29 out of 100 Dominicans fear being evicted
Recent statistics establish that the populations most vulnerable to evictions are women and young people due to difficulties accessing land for housing and working.
Santo Domingo, DR
Out of every 100 Dominicans, 29 fear eviction in the coming years, according to statistics from Prindex, an initiative that measures global perceptions of land and property rights.
Monica Ribadeneira Sarmiento shared this figure, coordinator of this initiative for Latin America and the Caribbean, who, when interviewed by Listin Diario, added that the most vulnerable populations to this problem are women and young people.
According to Ribadeneira Sarmiento, in Latin America and the Caribbean, more women than men said during a survey that they fear being victims of eviction in case of the death of their spouse.
Prindex figures show that this gender gap is vast in Central America and the Caribbean, where an average of 25% of men versus 36% of women feel insecure in this case, mainly due to divorce or widowhood. As for young people, Ribadeneira Sarmiento added that they have difficulties accessing land for housing and work because young people migrate from the countryside to the cities, which generates an imbalance in rural development and prevents the improvement of living conditions. “Young people have many limitations to access productive land in Latin America and this is a pending task for the agricultural authorities,” he explained.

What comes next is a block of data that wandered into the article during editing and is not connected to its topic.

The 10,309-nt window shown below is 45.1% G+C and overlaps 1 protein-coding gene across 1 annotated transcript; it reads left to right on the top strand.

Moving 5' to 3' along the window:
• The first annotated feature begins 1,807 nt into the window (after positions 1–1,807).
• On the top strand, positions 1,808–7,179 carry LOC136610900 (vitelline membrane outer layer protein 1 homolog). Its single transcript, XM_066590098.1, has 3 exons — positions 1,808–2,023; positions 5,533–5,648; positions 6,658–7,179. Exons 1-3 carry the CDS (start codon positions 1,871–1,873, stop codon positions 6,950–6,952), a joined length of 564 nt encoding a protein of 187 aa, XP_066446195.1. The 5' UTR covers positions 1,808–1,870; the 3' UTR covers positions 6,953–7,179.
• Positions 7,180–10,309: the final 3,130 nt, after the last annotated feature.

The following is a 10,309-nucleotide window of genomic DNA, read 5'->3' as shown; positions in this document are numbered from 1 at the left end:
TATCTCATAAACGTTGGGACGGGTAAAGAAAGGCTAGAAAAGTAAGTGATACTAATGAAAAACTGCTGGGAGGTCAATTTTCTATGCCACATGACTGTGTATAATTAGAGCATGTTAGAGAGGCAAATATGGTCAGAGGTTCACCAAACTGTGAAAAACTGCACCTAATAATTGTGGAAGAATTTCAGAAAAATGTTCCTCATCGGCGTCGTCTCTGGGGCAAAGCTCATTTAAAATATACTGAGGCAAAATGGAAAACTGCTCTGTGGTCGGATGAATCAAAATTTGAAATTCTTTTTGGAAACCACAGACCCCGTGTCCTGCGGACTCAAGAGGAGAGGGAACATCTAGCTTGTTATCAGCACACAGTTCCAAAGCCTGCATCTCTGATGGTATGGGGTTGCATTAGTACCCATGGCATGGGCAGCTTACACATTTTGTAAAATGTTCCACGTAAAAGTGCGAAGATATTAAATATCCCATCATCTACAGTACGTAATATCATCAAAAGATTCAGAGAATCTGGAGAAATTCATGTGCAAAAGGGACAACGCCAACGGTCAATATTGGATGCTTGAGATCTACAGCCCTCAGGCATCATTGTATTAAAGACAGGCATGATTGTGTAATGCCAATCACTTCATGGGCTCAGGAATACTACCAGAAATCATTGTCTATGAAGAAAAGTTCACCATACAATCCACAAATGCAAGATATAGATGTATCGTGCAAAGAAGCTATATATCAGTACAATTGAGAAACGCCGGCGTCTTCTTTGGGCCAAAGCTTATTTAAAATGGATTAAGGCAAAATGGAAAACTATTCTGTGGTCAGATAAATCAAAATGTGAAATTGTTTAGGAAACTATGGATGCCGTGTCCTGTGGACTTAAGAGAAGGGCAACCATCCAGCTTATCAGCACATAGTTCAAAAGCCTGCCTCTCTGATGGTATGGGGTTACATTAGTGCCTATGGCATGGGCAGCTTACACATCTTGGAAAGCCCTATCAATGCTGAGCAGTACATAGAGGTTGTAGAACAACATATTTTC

The specialist, who is in the country after participating in the VII Conference of Cadastre and Property Registry, said that in these cases, the question that the responsible actors must ask themselves is how they can influence, not only in the perception but also in why these people feel insecure, either because the procedures are tedious or if when they have the documents, they are not clear about the limits between one property and another.
The lawyer and expert in jurisprudence issues cited an example that arises in some situations. For example, there may be two overlapping homes, and when one of them is sold, the bank asks to grant financing that the property boundaries are apparent.
“There is one of the cases in which the non-conformity of a title can generate an economic problem and there are other cases in which there is not even a title, then how do they make the transfer to third or fourth persons, well it is done and by doing it without title the legal insecurity increases and there is a factor of uncertainty of the one who buys, so he pays less than he should have,” Ribadeneira Sarmiento referred.
For Ribadeneira Sarmiento, after the Covid-19 pandemic, economic reactivation remains a priority, and one of the issues that must be kept pending are the processes of hoarding of productive or non-productive lands.
She said she was surprised that after Covid, there was an increase of 23% in the legalization of movable property and transfers and new initiatives on property, which shows that capital is moving and that the family wants to legalize for peace of mind.